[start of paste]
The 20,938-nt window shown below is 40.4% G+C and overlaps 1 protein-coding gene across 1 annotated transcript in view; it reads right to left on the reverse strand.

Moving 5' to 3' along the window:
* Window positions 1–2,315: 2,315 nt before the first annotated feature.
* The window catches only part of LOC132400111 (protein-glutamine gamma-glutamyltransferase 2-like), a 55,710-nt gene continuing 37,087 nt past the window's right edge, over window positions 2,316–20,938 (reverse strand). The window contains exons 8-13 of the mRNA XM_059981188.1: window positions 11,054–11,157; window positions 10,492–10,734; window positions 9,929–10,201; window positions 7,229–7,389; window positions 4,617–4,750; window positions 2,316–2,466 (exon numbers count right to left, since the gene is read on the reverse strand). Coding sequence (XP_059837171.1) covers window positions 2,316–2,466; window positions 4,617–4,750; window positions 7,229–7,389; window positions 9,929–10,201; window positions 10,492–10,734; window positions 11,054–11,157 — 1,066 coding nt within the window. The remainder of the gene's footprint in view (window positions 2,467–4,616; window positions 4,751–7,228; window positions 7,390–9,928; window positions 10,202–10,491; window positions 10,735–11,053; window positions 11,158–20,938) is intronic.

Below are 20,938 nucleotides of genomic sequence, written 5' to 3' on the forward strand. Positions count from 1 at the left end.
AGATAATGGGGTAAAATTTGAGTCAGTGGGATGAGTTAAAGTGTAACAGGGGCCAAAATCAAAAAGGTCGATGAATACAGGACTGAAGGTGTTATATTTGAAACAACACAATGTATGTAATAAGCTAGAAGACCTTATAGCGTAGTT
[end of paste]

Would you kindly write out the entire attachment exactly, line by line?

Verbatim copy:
The 20,938-nt window shown below is 40.4% G+C and overlaps 1 protein-coding gene across 1 annotated transcript in view; it reads right to left on the reverse strand.

Moving 5' to 3' along the window:
* Window positions 1–2,315: 2,315 nt before the first annotated feature.
* The window catches only part of LOC132400111 (protein-glutamine gamma-glutamyltransferase 2-like), a 55,710-nt gene continuing 37,087 nt past the window's right edge, over window positions 2,316–20,938 (reverse strand). The window contains exons 8-13 of the mRNA XM_059981188.1: window positions 11,054–11,157; window positions 10,492–10,734; window positions 9,929–10,201; window positions 7,229–7,389; window positions 4,617–4,750; window positions 2,316–2,466 (exon numbers count right to left, since the gene is read on the reverse strand). Coding sequence (XP_059837171.1) covers window positions 2,316–2,466; window positions 4,617–4,750; window positions 7,229–7,389; window positions 9,929–10,201; window positions 10,492–10,734; window positions 11,054–11,157 — 1,066 coding nt within the window. The remainder of the gene's footprint in view (window positions 2,467–4,616; window positions 4,751–7,228; window positions 7,390–9,928; window positions 10,202–10,491; window positions 10,735–11,053; window positions 11,158–20,938) is intronic.

Below are 20,938 nucleotides of genomic sequence, written 5' to 3' on the forward strand. Positions count from 1 at the left end.
AGATAATGGGGTAAAATTTGAGTCAGTGGGATGAGTTAAAGTGTAACAGGGGCCAAAATCAAAAAGGTCGATGAATACAGGACTGAAGGTGTTATATTTGAAACAACACAATGTATGTAATAAGCTAGAAGACCTTATAGCGTAGTT